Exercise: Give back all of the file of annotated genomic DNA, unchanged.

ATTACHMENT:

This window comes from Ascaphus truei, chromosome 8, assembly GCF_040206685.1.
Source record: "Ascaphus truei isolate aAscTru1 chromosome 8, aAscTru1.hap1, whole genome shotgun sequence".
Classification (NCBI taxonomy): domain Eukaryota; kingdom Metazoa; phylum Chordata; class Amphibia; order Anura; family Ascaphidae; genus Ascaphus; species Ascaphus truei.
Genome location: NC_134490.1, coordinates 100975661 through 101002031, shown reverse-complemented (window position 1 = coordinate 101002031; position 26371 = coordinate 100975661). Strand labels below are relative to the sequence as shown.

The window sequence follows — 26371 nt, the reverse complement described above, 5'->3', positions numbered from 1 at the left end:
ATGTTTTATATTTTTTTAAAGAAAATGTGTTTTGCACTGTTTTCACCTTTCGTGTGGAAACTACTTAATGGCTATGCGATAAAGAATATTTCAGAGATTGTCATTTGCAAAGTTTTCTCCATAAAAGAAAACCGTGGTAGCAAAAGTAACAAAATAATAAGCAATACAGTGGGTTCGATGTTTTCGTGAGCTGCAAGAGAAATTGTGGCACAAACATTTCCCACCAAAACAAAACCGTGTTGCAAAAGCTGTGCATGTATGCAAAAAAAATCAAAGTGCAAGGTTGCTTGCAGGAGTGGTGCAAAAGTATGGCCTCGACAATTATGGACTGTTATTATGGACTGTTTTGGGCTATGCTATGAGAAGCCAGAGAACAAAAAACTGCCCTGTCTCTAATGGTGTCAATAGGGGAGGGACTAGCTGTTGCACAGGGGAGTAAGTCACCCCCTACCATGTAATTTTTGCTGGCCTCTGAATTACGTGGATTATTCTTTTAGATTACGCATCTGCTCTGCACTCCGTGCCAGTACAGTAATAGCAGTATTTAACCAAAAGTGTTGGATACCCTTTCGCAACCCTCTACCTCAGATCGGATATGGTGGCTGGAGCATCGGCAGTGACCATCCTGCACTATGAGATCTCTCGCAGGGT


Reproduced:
This window comes from Ascaphus truei, chromosome 8, assembly GCF_040206685.1.
Source record: "Ascaphus truei isolate aAscTru1 chromosome 8, aAscTru1.hap1, whole genome shotgun sequence".
Classification (NCBI taxonomy): domain Eukaryota; kingdom Metazoa; phylum Chordata; class Amphibia; order Anura; family Ascaphidae; genus Ascaphus; species Ascaphus truei.
Genome location: NC_134490.1, coordinates 100975661 through 101002031, shown reverse-complemented (window position 1 = coordinate 101002031; position 26371 = coordinate 100975661). Strand labels below are relative to the sequence as shown.

The window sequence follows — 26371 nt, the reverse complement described above, 5'->3', positions numbered from 1 at the left end:
ATGTTTTATATTTTTTTAAAGAAAATGTGTTTTGCACTGTTTTCACCTTTCGTGTGGAAACTACTTAATGGCTATGCGATAAAGAATATTTCAGAGATTGTCATTTGCAAAGTTTTCTCCATAAAAGAAAACCGTGGTAGCAAAAGTAACAAAATAATAAGCAATACAGTGGGTTCGATGTTTTCGTGAGCTGCAAGAGAAATTGTGGCACAAACATTTCCCACCAAAACAAAACCGTGTTGCAAAAGCTGTGCATGTATGCAAAAAAAATCAAAGTGCAAGGTTGCTTGCAGGAGTGGTGCAAAAGTATGGCCTCGACAATTATGGACTGTTATTATGGACTGTTTTGGGCTATGCTATGAGAAGCCAGAGAACAAAAAACTGCCCTGTCTCTAATGGTGTCAATAGGGGAGGGACTAGCTGTTGCACAGGGGAGTAAGTCACCCCCTACCATGTAATTTTTGCTGGCCTCTGAATTACGTGGATTATTCTTTTAGATTACGCATCTGCTCTGCACTCCGTGCCAGTACAGTAATAGCAGTATTTAACCAAAAGTGTTGGATACCCTTTCGCAACCCTCTACCTCAGATCGGATATGGTGGCTGGAGCATCGGCAGTGACCATCCTGCACTATGAGATCTCTCGCAGGGT